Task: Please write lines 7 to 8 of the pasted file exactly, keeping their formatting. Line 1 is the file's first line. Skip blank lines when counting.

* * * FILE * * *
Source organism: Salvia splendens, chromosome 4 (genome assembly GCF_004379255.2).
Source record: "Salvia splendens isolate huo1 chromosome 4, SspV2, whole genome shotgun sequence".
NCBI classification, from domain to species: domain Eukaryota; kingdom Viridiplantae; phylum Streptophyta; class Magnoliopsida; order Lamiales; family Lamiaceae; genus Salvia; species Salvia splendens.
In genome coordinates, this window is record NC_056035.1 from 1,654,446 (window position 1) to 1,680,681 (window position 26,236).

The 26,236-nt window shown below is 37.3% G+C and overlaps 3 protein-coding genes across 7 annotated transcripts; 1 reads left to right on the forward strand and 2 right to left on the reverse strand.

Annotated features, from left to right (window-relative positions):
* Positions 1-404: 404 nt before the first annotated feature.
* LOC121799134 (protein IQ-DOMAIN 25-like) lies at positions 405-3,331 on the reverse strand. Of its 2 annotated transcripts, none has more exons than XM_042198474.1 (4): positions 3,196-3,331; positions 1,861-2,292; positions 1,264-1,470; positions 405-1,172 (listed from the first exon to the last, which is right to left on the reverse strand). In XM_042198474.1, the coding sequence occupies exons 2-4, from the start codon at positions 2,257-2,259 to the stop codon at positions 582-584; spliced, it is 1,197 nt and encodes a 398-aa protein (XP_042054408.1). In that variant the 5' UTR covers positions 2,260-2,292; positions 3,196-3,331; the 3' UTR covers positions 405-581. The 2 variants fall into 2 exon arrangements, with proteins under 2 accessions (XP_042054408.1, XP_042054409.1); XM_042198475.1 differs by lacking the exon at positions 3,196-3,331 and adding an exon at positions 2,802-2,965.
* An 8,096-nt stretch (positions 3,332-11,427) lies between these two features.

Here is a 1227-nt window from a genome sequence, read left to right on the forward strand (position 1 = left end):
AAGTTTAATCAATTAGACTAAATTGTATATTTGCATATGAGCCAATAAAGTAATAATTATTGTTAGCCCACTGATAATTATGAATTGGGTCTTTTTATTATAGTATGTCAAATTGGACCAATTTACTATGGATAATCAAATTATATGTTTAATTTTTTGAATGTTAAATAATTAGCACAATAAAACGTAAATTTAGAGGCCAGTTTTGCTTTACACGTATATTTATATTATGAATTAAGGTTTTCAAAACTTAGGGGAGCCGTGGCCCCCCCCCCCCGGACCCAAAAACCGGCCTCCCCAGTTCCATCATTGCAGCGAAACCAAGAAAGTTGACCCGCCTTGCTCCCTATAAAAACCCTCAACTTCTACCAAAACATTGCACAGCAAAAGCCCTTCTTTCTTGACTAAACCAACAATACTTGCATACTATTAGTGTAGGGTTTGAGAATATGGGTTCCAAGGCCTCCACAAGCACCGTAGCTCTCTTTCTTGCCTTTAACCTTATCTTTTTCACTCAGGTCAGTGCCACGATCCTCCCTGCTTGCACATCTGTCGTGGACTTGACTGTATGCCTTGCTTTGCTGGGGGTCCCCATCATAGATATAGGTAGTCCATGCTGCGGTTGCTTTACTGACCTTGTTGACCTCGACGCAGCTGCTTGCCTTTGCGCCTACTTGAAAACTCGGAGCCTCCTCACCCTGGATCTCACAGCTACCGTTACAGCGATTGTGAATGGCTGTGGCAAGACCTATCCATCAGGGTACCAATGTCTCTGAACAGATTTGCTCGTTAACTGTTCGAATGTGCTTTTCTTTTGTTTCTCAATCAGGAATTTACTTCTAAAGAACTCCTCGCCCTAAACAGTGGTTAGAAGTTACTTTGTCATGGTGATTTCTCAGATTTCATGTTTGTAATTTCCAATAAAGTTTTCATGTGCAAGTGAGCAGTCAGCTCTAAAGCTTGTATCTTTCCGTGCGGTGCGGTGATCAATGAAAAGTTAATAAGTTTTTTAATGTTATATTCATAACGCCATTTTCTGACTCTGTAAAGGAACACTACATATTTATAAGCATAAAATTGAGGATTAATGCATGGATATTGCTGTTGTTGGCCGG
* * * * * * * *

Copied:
* Positions 1-404: 404 nt before the first annotated feature.
* LOC121799134 (protein IQ-DOMAIN 25-like) lies at positions 405-3,331 on the reverse strand. Of its 2 annotated transcripts, none has more exons than XM_042198474.1 (4): positions 3,196-3,331; positions 1,861-2,292; positions 1,264-1,470; positions 405-1,172 (listed from the first exon to the last, which is right to left on the reverse strand). In XM_042198474.1, the coding sequence occupies exons 2-4, from the start codon at positions 2,257-2,259 to the stop codon at positions 582-584; spliced, it is 1,197 nt and encodes a 398-aa protein (XP_042054408.1). In that variant the 5' UTR covers positions 2,260-2,292; positions 3,196-3,331; the 3' UTR covers positions 405-581. The 2 variants fall into 2 exon arrangements, with proteins under 2 accessions (XP_042054408.1, XP_042054409.1); XM_042198475.1 differs by lacking the exon at positions 3,196-3,331 and adding an exon at positions 2,802-2,965.